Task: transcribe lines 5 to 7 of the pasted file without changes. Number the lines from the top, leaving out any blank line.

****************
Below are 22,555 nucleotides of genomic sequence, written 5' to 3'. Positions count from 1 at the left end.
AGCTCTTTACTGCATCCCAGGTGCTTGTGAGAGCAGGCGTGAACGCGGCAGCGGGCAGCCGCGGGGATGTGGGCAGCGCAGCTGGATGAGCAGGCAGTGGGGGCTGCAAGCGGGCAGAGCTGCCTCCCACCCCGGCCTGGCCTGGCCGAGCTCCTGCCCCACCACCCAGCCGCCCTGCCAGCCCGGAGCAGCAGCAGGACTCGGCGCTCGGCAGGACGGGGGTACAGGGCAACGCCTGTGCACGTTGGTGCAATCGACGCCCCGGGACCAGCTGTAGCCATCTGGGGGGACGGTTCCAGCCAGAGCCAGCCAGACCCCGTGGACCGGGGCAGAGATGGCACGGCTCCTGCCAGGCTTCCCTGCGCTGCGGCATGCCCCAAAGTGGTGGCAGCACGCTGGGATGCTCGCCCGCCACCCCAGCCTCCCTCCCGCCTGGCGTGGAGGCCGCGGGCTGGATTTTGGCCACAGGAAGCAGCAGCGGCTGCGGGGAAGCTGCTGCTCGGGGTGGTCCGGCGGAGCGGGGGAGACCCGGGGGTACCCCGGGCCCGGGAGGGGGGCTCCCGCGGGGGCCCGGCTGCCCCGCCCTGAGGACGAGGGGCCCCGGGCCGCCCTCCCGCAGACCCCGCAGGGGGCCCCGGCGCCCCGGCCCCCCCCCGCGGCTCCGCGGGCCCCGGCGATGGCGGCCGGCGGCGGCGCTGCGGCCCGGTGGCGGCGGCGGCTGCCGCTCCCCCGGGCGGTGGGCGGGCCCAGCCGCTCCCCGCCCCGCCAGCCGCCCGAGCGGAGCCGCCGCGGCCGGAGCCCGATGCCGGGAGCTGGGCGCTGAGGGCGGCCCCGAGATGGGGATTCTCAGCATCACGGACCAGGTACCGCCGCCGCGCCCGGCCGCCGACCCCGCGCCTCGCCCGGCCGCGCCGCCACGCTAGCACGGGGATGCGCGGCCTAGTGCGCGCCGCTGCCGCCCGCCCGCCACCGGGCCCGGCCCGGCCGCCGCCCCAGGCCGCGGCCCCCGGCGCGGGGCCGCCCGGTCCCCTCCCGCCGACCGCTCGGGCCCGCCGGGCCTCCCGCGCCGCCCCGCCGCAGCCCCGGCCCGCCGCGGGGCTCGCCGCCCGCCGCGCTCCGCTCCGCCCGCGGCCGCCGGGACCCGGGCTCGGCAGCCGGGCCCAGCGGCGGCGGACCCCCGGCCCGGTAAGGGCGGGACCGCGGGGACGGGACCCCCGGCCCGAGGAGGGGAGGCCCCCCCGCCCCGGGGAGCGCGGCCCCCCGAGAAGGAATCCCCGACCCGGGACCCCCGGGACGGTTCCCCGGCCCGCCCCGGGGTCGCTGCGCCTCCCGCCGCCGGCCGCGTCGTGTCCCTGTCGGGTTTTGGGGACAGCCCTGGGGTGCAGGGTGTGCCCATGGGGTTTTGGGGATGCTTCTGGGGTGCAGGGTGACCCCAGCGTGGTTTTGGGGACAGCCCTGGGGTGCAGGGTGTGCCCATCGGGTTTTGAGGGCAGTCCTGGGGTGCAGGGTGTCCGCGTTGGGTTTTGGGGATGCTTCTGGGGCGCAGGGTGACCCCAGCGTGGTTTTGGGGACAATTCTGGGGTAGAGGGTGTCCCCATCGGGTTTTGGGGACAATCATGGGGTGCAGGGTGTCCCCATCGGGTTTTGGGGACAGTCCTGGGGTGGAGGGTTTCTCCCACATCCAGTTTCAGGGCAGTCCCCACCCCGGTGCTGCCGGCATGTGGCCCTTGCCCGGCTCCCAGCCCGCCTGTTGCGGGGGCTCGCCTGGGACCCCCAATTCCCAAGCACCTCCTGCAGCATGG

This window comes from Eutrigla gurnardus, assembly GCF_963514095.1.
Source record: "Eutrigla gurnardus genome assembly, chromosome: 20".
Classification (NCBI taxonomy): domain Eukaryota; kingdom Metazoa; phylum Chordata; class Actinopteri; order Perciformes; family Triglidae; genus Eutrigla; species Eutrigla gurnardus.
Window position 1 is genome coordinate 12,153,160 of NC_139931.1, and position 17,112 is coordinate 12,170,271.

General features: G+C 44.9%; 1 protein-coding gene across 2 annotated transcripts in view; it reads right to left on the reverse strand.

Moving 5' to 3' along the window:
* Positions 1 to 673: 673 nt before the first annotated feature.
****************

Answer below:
Classification (NCBI taxonomy): domain Eukaryota; kingdom Metazoa; phylum Chordata; class Actinopteri; order Perciformes; family Triglidae; genus Eutrigla; species Eutrigla gurnardus.
Window position 1 is genome coordinate 12,153,160 of NC_139931.1, and position 17,112 is coordinate 12,170,271.

General features: G+C 44.9%; 1 protein-coding gene across 2 annotated transcripts in view; it reads right to left on the reverse strand.